Humanure Taboo: Human Feces As Fertilizer?

On Thursday, October 12th, Calaveras officials in West Point, California discovered a sizeable illegal cannabis grow consisting of 445 plants and 60 pounds of processed marijuana. While searching the premises, the officers soon realized that surrounding the plants was human feces. As it turns out, the two individuals responsible were using their own poo to fertilize their crop. If the thought of puffing on bud that was grown using human waste makes you cringe, then you aren’t alone. But here’s a shocking revelation for you: they are just one of millions of farmers doing the same exact thing.

What is “humanure”?

Humanure (human manure) is human fecal material and urine recycled for agricultural purposes via thermophilic composting. Humanure contains valuable soil nutrients that enhance plant growth. For these reasons, humanure should be recycled whenever possible. Human excrement can be a major source of environmental pollution around the world. It also can be a source of disease organisms. When discarded into the environment as a waste material (“human waste”), it creates pollution and threatens public health. When recycled by composting, the pollution and health threats can be eliminated.

Studies reveal that 200 million farmers are using human feces as fertilizer.

According to a study published by the International Water Management Institute (IWMI), “nearly 200 million farmers in China, India, Vietnam, sub-Saharan Africa, and Latin America harvest grains and vegetables from fields that use untreated human waste.” While this practice doesn’t come without risks, IWMI environmental scientist Pay Drechsel believes the benefits outweigh the potential health hazards, especially for poor urban farmers.

In developing countries, farmers frequently face water shortages. And with fertilizer prices on the rise, affordable food isn’t always obtainable. So to them, it only makes sense to turn to raw sewage. After all, it does contain the same vital nutrients as pricey chemical fertilizer, including phosphorous, nitrogen, and potassium. Plus it’s free of charge.

Humanure – Yes or No?

Although human wastewater and feces could be the key to helping urban farmers escape poverty, the health hazards are still there.
According to The Humanure Handbook by Joseph Jenkins, there’s a fine line between raw humanure and treated humanure.
“Humanure” is a neologism designating human excrement (feces and urine) that is recycled via composting for agricultural or other purposes. The term was popularized by a 1994 book by Joseph Jenkins [1] that advocates the use of this organic soil amendment.

Humanure is different from night soil, which is raw human waste spread on crops. While aiding the return of nutrients in fecal matter to the soil, it can carry and spread a vast number of human pathogens. Humanure kills these pathogens both by the extreme heat of the composting and the extended amount of time (1 to 2 years) that it is allowed to decompose. Raw humanure, in particular, puts you at risk for a variety of disease pathogens, including hepatitis, cholera, and intestinal parasites, just to name a few. By tossing it onto a field, you are essentially promoting the spread of such diseases.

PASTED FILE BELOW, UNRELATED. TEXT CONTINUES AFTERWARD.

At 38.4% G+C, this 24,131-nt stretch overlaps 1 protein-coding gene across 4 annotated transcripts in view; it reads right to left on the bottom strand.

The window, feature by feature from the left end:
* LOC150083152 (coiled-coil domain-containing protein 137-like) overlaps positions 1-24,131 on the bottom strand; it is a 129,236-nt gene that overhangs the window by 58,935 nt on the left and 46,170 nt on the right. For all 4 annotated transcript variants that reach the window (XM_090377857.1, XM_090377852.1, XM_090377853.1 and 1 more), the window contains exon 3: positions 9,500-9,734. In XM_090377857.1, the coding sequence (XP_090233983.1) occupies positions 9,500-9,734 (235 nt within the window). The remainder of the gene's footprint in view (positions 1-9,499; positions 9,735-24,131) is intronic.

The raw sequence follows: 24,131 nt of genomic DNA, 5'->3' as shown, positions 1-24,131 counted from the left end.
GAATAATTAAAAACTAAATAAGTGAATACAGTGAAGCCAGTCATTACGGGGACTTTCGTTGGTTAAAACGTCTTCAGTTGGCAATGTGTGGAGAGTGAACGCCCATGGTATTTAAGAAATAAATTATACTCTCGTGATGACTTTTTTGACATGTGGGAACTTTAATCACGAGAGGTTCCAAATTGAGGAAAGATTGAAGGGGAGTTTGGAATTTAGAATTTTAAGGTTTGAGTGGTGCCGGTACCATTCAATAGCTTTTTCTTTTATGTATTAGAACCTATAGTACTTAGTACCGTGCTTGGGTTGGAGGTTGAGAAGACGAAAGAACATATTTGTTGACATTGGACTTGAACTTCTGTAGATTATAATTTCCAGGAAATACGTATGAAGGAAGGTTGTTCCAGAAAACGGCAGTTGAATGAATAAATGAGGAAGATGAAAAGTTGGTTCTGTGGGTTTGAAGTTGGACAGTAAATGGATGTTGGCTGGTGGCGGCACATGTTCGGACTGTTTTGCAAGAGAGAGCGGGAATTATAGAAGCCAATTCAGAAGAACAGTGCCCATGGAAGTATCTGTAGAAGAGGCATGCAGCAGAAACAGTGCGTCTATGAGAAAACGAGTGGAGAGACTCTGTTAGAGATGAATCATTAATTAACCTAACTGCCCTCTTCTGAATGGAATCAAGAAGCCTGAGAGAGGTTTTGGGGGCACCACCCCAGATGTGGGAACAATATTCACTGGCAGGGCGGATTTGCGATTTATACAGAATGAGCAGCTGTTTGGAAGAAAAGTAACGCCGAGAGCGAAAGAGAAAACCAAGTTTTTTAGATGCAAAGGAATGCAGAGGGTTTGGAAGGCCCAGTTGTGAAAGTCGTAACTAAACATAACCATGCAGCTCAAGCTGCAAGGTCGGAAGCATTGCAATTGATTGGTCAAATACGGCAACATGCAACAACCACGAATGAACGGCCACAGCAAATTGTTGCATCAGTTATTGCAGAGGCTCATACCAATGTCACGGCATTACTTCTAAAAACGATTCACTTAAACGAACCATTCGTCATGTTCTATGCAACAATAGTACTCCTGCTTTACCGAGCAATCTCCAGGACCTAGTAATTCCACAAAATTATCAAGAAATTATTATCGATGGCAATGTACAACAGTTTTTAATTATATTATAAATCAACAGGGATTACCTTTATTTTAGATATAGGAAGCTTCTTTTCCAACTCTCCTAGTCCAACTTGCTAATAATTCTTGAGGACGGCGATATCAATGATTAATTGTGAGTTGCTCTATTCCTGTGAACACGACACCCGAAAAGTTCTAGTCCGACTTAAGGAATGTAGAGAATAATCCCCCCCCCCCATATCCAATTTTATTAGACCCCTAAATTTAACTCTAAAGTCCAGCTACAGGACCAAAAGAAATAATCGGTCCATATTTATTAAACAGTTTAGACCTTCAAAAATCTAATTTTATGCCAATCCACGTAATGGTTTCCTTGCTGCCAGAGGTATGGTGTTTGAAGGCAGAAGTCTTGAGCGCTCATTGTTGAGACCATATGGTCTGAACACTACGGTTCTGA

Humanure is not traditional sewage that has been processed by waste-treatment facilities, which may include waste from industrial and other sources; rather, it is the combination of feces and urine with paper and additional carbon material (such as sawdust). A humanure system, such as a composting toilet does not require water or electricity, and when properly managed does not smell.

By disposing of feces and urine through composting, the nutrients contained in them are returned to the soil. This aids in preventing soil degradation. Human fecal matter and urine have high percentages of nitrogen, phosphorus, potassium, carbon, and calcium. It is equal to many fertilizers and manures purchased in garden stores. Humanure aids in the conservation of fresh water by avoiding the usage of potable water required by the typical flush toilet. It further prevents the pollution of ground water by controlling the fecal matter decomposition before entering the system. When properly managed, there should be no ground contamination from leachate.

As a substitute for a flush water process, it reduces the energy consumption and hence greenhouse gas emissions associated with the transportation and processing of water and waste water.

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Humanure may be deemed safe for humans to use on crops if handled in accordance with local health regulations, and composted properly. This means that thermophilic decomposition of the humanure must heat it sufficiently to destroy harmful pathogens, or enough time must have elapsed since fresh material was added that biological activity has killed any pathogens. To be safe for crops, a curing stage is often needed to allow a second mesophilic phase to reduce potential phytotoxins.

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